Scaling up innovation, policies and investments in the water sector in the Near East and North Africa (NENA) region is fundamental “to prevent water scarcity from setting us back in our ambitious vision of eradicating all forms of malnutrition, sustaining peace and leaving no one behind”, FAO Director-General José Graziano da Silva said today.
He spoke at the Near East and North Africa Land and Water Days Conference, hosted by the League of Arab States and co-organised by FAO, in Cairo, Egypt (31 March-4 April), which aims to review the progress made in addressing water scarcity in the region and foster knowledge-exchange among countries and partners.
Addressing the conference, Graziano da Silva said that while conflicts and extreme climatic events were contributing to the rising of hunger in the region, water scarcity was straining rural livelihoods, forcing people to migrate from rural to urban areas. He noted that “one out of three in the country side are considered poor as a result of water scarcity” in the region.
In order to efficiently tackle water deficits in the region, Graziano da Silva emphasized the need for a “new generation of policies and investments,” pointing to the importance of establishing inter-ministerial coordination between water, food and trade policies as well as putting in place mechanisms that reward farmers for more efficient use of water and soil.
“It is also important to remember that water scarcity does not always emanate from the physical lack of water. Many areas suffer from water scarcity due to the lack of investments,” he stressed.
Agriculture bears the brunt of water scarcity
In his remarks, Graziano da Silva noted that more frequent and intense heat waves and increasing water-stress would hit agriculture the hardest.
Therefore, it is fundamental to promote ways for food production to use less water, and use it more efficiently, for example, through the implementation of innovative irrigation technologies, the use of drought-resistant crops and livestock, and the spatial distribution of production, Graziano da Silva said.
“Sea-level rise and salinization of aquifers are also expected. Flooding and increased salinity of fresh water resources may affect key producing areas in the region, such as the Nile Delta,” he warned.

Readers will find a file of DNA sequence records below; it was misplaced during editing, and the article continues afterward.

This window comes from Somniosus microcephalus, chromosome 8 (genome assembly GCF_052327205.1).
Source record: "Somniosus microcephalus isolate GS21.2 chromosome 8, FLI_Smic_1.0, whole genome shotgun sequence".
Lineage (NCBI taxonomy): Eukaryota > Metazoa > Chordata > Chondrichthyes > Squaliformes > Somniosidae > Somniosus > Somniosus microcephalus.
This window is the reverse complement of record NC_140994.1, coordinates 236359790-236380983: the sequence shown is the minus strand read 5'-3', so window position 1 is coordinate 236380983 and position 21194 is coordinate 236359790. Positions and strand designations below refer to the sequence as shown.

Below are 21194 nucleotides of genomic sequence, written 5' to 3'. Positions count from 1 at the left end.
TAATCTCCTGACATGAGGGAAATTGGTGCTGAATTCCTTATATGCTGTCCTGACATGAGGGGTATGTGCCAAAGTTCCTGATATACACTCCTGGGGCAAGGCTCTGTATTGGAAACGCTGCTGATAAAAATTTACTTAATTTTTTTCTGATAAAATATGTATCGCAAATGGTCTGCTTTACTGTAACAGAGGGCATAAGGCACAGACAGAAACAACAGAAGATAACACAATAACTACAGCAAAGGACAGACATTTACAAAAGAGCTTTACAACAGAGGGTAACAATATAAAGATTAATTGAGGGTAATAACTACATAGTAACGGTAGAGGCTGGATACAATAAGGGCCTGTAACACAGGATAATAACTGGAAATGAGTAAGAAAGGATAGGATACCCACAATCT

Progress made by NENA countries
Graziano da Silva praised countries in the NENA region for their “great achievements in their long and continuous fight against water scarcity.”
“The Gulf countries, for instance, are pioneers in the area of water desalination. Algeria, Morocco, Jordan and Tunisia have undertaken great efforts on water harvesting. Egypt and Lebanon are advancing rapidly in relation to drip irrigation. There is also substantial progress being made on treated wastewater,” he said.
However, the FAO chief noted that despite all this progress, NENA countries should continue to look for innovative practices to face the challenges ahead, which are becoming increasingly complex.
Projections show that the frequency of drought could increase up to 60 per cent by the end of the century compared to current levels in the region.
“In fact, no other region has been as severely affected by desertification and water scarcity in the NENA region, mostly due to unsustainable land use patterns, soil erosion, sand and dust storms, deforestation and rapid degradation of rangelands,” Graziano Da Silva said.
Water scarcity and obesity
In his address, Graziano da Silva also highlighted the adverse impacts of water scarcity on obesity. “As a result of water scarcity, the region's dependency on food imports is increasing. This can contribute to a rise in overweight and obesity. Global food markets have increased the accessibility of ultra-processed food that is very cheap but caloric and energy-dense, high in fat, sugar and salt,” he said.
“In fact, a diet composed of local fresh foods is often costlier than a diet of imported ultra-processed foods. Here in the NENA region, the proportion of obese adults is about 30 percent, according to the World Health Organization. In some countries of the region, this figure can reach almost 40 percent,” he said, highlighting the need to discuss food trade regulations that address the imports of unhealthy food.
Farmers as part of the solution
Noting that farmers and rural households should be at the center of the strategies to address water scarcity, he said: “Not only to encourage them to adopt more efficient technologies, but also to secure access to drinking water for rural households. This is vital for food security and improved nutrition”.
Reducing food loss and waste is also important to preserve natural resources, especially fresh water, but also soils and agricultural land, Graziano da Silva said.
All of these measures require intensive research, adequate infrastructure and an appropriate institutional framework, he noted.
Graziano da Silva added that the FAO Regional Initiative on Water Scarcity for the NENA region, launched in 2013, had been supporting countries in tackling each of these challenges.
At the conference earlier this week, FAO launched new irrigation investment guidelines, introducing innovative approaches, tools and resources to tackle irrigation development challenges, like water scarcity, competition over shared natural resources and the impact of climate change.
Enhancing regional collaboration
Today, FAO also signed an agreement with the Arab Organization for Agricultural Development (AOAD) to strengthen an ongoing partnership and boost joint efforts in areas including food security in conflict-affected countries, agriculture and fishery investment, planning and training for policy analysis in agriculture, combating transboundary animal diseases, and development of date palm sector through value chains methodology.Distributed by APO Group on behalf of Food and Agriculture Organization (FAO).